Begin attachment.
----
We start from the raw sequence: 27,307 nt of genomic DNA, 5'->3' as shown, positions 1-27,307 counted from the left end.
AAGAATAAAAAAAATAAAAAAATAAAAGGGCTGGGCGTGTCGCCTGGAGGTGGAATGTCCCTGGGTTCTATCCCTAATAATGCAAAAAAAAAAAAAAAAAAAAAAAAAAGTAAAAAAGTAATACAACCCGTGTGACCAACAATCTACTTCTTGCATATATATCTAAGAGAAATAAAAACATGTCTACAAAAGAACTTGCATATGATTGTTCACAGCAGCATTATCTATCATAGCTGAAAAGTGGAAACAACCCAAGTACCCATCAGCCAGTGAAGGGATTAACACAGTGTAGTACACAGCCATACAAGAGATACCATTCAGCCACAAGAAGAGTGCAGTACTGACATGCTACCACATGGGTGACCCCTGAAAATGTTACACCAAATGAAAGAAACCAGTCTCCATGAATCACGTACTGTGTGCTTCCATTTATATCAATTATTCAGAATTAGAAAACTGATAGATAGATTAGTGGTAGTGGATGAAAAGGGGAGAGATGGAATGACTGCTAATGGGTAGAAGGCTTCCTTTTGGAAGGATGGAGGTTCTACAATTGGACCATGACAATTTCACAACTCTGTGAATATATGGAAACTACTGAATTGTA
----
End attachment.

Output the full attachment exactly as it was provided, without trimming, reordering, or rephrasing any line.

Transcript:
We start from the raw sequence: 27,307 nt of genomic DNA, 5'->3' as shown, positions 1-27,307 counted from the left end.
AAGAATAAAAAAAATAAAAAAATAAAAGGGCTGGGCGTGTCGCCTGGAGGTGGAATGTCCCTGGGTTCTATCCCTAATAATGCAAAAAAAAAAAAAAAAAAAAAAAAAAGTAAAAAAGTAATACAACCCGTGTGACCAACAATCTACTTCTTGCATATATATCTAAGAGAAATAAAAACATGTCTACAAAAGAACTTGCATATGATTGTTCACAGCAGCATTATCTATCATAGCTGAAAAGTGGAAACAACCCAAGTACCCATCAGCCAGTGAAGGGATTAACACAGTGTAGTACACAGCCATACAAGAGATACCATTCAGCCACAAGAAGAGTGCAGTACTGACATGCTACCACATGGGTGACCCCTGAAAATGTTACACCAAATGAAAGAAACCAGTCTCCATGAATCACGTACTGTGTGCTTCCATTTATATCAATTATTCAGAATTAGAAAACTGATAGATAGATTAGTGGTAGTGGATGAAAAGGGGAGAGATGGAATGACTGCTAATGGGTAGAAGGCTTCCTTTTGGAAGGATGGAGGTTCTACAATTGGACCATGACAATTTCACAACTCTGTGAATATATGGAAACTACTGAATTGTA